Rock water: the unfiltered truth

Published by Annabelle Chipps, Date: May 2, 2024

Slippery Rock’s water, both in town and at the university, is notorious for its taste and odor, known by students as “Rock Water”. 

These “aesthetic” issues are due to a large amount of iron and coal in the ground, a lack of funding and slow scientific advancement. 

The Rocket visited a water treatment plant at the municipal authority to investigate the quality and what is being done to fix it. 

The water tower

SRU’s iconic water tower does not hold any water inside. There is a tank of water underneath the ground it sits on, but no water in the structure itself. 

Decades ago, SRU pumped its own water from campus grounds. 

“That kind of overwhelmed the university,” Patrick Burkhart, an SRU geology professor of 27 years, said.

As the school grew, they transitioned to using the same water as the town. 

The structure is now used for decoration. It also supports antennae for cable companies, which the university receives compensation for. 

Municipal water is instead stored in three locations across town: one under the tower, one behind The Heights apartment complex and one on the hill by Saint Peter’s Church. 

“You have to have water held up high to run down the hill and put pressure into your shower,”  Burkhart said. 

The quality 

Rock Water tastes the way it does due to vast amounts of coal and iron in the ground. Some also attribute it to the town’s limestone plant. 

“Coal is the semi decayed plant matter from 300 million years ago from a 300 million year old swamp. So swamp water stinks and coal stinks. The black shales that held the water for the coal,  Burkhart said. “So you have all these stinky rocks in the ground around here.”

“You can get trapped into this circumstance of people loving the blessing of stinky rocks in some regards and hating the curse of stinky rocks in other regards. But you guys don’t get to choose what rocks are underground. You have to deal with what is here,” he said. 

The water is not dirty by government standards as the plant adheres strictly to guidelines. 

“I have gotten the combined complaints about how water is horrible,” Plant Operator Andrew Ireland said.  “The problem with that is nobody wants to pay any more than they have to for water.”

The Safe Drinking Water Act (SDWA) was passed in 1974 to ensure populated areas have safe water to drink. 

The quality is evaluated by primary, secondary and aesthetic concerns. 

Primary contaminants include things that are extremely harmful, such as lead, poison or bacteria.  

“You get into secondaries, they watch for manganese iron, things of that nature,” Plant Operator Andrew Ireland said. “They want to monitor them, they want to regulate them…the [chemicals do not]  make it to where the water is unsafe to drink or anything of that nature. ”

Issues with Rock water fall in line with aesthetic concerns. “A lot of the third level stuff is the things that they don’t know enough about [and] they’re requiring us to do sampling on so they can gather more information,” he said.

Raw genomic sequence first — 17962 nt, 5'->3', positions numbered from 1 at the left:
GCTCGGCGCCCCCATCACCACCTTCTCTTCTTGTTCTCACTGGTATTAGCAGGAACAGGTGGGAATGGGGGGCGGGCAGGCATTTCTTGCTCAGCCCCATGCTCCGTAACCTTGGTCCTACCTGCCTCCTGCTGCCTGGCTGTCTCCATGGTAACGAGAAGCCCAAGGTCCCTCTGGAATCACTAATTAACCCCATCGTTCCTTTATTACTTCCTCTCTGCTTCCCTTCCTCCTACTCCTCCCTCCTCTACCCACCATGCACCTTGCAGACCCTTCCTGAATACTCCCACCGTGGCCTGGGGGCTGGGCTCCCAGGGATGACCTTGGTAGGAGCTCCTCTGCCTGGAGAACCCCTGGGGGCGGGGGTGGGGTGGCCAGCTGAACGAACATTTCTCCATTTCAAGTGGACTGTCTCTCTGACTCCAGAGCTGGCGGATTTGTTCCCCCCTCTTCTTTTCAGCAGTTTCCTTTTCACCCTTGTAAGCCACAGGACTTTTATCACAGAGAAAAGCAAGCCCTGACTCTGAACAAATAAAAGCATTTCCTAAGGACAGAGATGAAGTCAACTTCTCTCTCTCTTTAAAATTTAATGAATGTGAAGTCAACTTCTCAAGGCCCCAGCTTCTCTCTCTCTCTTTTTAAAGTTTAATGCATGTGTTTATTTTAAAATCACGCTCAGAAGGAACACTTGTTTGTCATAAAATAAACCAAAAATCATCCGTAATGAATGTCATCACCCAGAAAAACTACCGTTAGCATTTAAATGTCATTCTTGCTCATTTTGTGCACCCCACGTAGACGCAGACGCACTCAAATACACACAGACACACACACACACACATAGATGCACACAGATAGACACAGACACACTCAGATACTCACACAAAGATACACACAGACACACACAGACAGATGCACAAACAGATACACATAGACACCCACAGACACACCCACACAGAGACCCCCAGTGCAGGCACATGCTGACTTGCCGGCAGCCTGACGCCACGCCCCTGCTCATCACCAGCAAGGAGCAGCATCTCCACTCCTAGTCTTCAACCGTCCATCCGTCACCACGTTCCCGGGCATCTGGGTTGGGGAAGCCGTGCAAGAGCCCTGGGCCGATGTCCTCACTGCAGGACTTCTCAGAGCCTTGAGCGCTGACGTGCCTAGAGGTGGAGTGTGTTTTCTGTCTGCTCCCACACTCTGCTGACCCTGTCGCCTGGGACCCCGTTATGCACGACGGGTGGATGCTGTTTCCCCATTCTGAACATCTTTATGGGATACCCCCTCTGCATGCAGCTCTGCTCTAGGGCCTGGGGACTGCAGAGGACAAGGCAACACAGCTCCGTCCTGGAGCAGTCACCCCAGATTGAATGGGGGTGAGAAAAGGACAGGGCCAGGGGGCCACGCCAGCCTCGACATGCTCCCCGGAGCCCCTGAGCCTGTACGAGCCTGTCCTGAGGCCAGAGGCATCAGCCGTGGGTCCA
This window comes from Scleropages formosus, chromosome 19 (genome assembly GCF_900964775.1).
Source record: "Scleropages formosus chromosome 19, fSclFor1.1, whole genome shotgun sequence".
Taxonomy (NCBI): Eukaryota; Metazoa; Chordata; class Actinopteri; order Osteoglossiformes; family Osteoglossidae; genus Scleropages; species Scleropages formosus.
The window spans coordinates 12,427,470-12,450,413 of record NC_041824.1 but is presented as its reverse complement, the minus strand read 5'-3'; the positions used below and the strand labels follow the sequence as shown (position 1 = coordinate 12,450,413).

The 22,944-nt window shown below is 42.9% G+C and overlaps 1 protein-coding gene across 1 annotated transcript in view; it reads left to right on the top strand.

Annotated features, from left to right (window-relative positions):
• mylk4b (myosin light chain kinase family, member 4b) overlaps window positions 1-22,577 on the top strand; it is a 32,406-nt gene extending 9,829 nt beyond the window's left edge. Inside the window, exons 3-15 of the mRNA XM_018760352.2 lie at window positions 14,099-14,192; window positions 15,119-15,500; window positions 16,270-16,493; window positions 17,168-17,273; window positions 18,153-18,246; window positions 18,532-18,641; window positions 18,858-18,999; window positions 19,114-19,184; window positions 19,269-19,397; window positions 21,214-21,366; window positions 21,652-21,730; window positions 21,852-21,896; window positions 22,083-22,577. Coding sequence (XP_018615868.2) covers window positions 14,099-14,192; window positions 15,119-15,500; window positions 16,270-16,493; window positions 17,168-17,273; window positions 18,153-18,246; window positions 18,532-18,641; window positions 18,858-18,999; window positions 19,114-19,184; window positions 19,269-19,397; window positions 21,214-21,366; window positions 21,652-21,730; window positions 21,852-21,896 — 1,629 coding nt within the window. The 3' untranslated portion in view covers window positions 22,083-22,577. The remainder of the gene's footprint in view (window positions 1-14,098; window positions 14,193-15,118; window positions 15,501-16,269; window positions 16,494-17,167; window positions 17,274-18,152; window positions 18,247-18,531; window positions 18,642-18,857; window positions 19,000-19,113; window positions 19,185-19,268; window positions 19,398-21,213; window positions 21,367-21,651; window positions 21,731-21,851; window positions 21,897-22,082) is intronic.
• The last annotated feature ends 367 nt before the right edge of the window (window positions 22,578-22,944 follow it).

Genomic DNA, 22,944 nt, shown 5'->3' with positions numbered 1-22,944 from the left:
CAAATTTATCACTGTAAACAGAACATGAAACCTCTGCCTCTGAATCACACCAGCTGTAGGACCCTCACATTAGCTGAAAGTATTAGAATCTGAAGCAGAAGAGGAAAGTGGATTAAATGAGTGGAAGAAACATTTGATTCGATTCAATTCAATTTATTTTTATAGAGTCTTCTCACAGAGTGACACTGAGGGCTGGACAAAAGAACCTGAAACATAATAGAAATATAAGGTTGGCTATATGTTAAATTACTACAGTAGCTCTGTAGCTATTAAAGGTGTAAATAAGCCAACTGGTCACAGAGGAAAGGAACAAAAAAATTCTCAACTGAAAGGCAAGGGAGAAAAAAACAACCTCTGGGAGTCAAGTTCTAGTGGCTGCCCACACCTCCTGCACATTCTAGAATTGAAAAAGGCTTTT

Governmental scientists use this information to try and figure out what minerals or dissolved solids are in which areas. They hope to discover how to filter them out in a cheaper and faster manner. 

“I treat the water to the best that my facility can treat it,” Ireland said. “I’m filtering out all of the contamination, filtering out well within my regulated contaminant levels that I have to meet for safe water to be discharged into this drinking water system.”

Plant operators work everyday to ensure the water remains safe. 

“Everyday no matter the holiday, Christmas, New Year’s, somebody has to come in here and do a pH recording and take all the daily numbers…every 24 hour period, no matter what…we’ll test for chlorine and pH every day of the week,” Ireland said. “Mondays, Wednesdays and Fridays I do sampling for hardness, manganese and iron as well.” 

Ireland is only required to do the second set of sampling once a month, but instead does it three times a week. Every Tuesday, the plant checks their filters. 

“That’s something that we actually just started doing here in October as a way of trying to be ahead of the game for making sure that we can produce the best quality water that we can with what we are able to do here,” he said. 

The process

Wells are used to extract moisture from the ground in Slippery Rock, which is then transported to the plant for treatment. 

Two are located on the Northern side of town, and one is right at the plant. 

“It’s recharged by rain, but it’s several hundred feet deep, and so the estimates are that it fell as rain about a decade or two ago—not last week,” Burkhart said. 

From there, water is transported to the facility. It then goes through a series of pre-treatment steps. 

Filters process large contaminants and debris out of the water. Each component is specifically designed to remove certain chemicals. 

“The green sand works on the manganese,” Burkhart said. 

Next, chlorine is used for disinfection and chemicals like sodium are added to adjust the pH.

“I keep my chlorine as low as I can keep it to still maintain within my permit,” Ireland said. “We are removing more than what our permit actually requests us to move to help with the aesthetics the best we can.”

Afterwards, softeners are added to reduce harshness.“We typically soften it with Sodium Chloride,” Ireland said. 

From there, water is stored and distributed to buildings across Slippery Rock. 

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Annabelle Chipps is the News Editor for The Rocket. This is her second year on staff, the first of which earned her 1st and 2nd place for best overall feature in the Society for Collegiate Journalists national contest. She is double majoring in Secondary English Education and Creative Writing. She loves to read and pet her cat.


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